Monthly Archives: May 2010

Is Childhood Obesity Increasing the Organ Shortage?

One could argue, “Yes,” quite convincingly because the statistics are staggering.  (The Author, Bob Aronson, received a heart transplant August 21, 2007 in Jacksonville, Florida)

According to First Lady Michelle Obama’s “Let’s Move” organization that focuses on the issue, “Obesity threatens the healthy future of one third of all American children. Obesity rates have tripled in the past 30 years.  We spend $150 billion every year to treat obesity-related conditions, and that number is growing. For the first time in American history, our children’s life expectancy may be shorter than their parents.’

So what has this got to do with an organ shortage?  Simply put by allowing our children to get too heavy we are growing people who may someday need an organ transplant.  Adding insult to injury is the fact that if they need a transplant they may not be appropriate organ donors themselves.  It’s a double edged sword.  On one side the demand for organs may be increased and on the other the number of organs available for transplant may decrease.  All because of too many unhealthy eating and living choices, too much mac and cheese, too many Snickers bars and Coke, too many video games and not enough exercise.

“So,” you may ask, “What’s childhood obesity got to do with organ damage?”  The question is germane because the most effective way to reduce the organ shortage is to reduce the demand.  Here are the facts on childhood obesity according to Erica Lesperance, RD, LD a registered dietitian specially trained in pediatric nutrition and the nutritional treatment of inborn errors of metabolism.

Childhood obesity is on the rise. Worse, it has become the most prevalent pediatric problem in the United States, affecting as many as 15-30% of grade school children and adolescents. Obese children are very likely to become obese adults who will have a significantly higher risk of developing medical problems. Moreover, they are more likely to have their lives cut short by disease.

As the problem reaches epidemic proportions, we can no longer narrowly focus on the medical problems obese children will have as adults. They are suffering from a multitude of obesity-related problems right now. This issue must be addressed. Let’s take a look at how obesity affects the bodies of our young children.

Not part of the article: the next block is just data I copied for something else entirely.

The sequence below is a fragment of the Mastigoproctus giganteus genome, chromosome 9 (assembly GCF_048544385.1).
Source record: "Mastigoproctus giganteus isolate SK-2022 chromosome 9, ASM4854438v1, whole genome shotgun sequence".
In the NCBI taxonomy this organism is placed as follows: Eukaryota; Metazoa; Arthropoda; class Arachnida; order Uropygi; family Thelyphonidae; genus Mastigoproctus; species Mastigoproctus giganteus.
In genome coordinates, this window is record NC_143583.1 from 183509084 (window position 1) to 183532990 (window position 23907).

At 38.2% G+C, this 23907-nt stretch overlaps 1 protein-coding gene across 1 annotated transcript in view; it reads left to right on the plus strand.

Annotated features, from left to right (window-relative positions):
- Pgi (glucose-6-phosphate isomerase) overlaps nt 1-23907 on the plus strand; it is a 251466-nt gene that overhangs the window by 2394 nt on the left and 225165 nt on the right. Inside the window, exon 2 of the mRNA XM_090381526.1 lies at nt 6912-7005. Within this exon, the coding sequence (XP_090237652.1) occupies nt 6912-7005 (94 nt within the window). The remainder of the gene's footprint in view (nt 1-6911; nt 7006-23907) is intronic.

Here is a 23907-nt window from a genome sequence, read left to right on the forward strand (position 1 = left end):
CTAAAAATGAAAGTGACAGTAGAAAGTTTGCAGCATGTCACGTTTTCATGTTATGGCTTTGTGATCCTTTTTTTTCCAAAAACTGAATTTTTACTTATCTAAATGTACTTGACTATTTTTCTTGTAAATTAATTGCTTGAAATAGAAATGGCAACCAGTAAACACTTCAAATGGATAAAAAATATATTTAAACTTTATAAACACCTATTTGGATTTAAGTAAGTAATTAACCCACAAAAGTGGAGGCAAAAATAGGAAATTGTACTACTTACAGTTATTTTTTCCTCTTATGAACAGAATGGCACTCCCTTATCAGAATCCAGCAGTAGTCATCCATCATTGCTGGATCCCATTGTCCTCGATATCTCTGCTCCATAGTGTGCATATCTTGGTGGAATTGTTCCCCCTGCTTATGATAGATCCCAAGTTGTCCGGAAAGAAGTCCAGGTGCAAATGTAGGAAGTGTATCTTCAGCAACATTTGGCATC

Heart disease is no longer a health problem reserved for older men and women. Children who are overweight with a BMI above the 95th percentile are at-risk for having high “bad” cholesterol, low “good” cholesterol, high triglyceride levels, and high blood pressure. These are all risk factors for heart disease.

Effect of obesity on your lungs

Obesity affects a child’s lung capacity, increasing the risk for asthma. Asthma in turn makes it difficult to be physically active. In addition, overweight children are more likely to have sleep apnea, or episodes of airway blockage that interrupt breathing during sleep. The risks of undiagnosed sleep apnea in children include learning problems, developmental problems, behavior problems and in some cases, failure to grow, heart problems and high blood pressure.

Endocrine system problems caused by obesity

Although we rarely think about them, the glands of the endocrine system and the hormones they release influence almost every cell, organ, and function of our bodies. The endocrine system is instrumental in regulating mood, growth and development, tissue function and metabolism. Obesity affects the glands of the endocrine system, frequently causing menstrual irregularities in young women. Also affected is the pancreas, the organ that produces insulin, causing insulin resistance. Overweight children who have insulin resistance have an increased incidence of developing type 2 diabetes (see Juvenile Diabetes).

A story in USA Today describes the problem in grim detail.

  •  “Childhood obesity could decrease life expectancy by two to five years if something isn’t done about the epidemic, according to provocative research by pediatric endocrinologist David Ludwig, an associate professor of pediatrics at Harvard Medical School.
  •  One in three obese children have excess fat in their liver, which could lead to hepatitis, cirrhosis or liver failure, Ludwig says.
  •  “Obesity affects every organ system in a child’s body, and it can do so in a much more profound way than in adults because children are still growing and developing,” Ludwig says.

After all this the question remains, “What do you do about a child who is becoming too heavy?”  It all boils down to two issues; eating right and getting sufficient exercise.  The United States Centers for Disease Control (CDC) in Atlanta Georgia offers excellent specific advice on how you can have a positive effect on your children.  This site also goes into greater detail on how added weight can harm our children.

Please comment in the space provided or email your thoughts to me at  And – spread the word about the immediate need for more organ donors.  On-line registration can be done at  Whenever you can, help people formally register.  There is nothing you can do that is of greater importance.  If you convince one person to be a donor you may save or positively affect over 50 lives.  Some of those lives may be people you know and love.  

You are also invited to join Organ Transplantation Initiative (OTI)!/group.php?gid=152655364765710 a group dedicated to providing help and information to donors, donor families, transplant patients and families, caregivers and all other interested parties.  Your participation is important if we are to influence decision makers to support efforts to increase organ donation and support organ regeneration, replacement and research efforts. 

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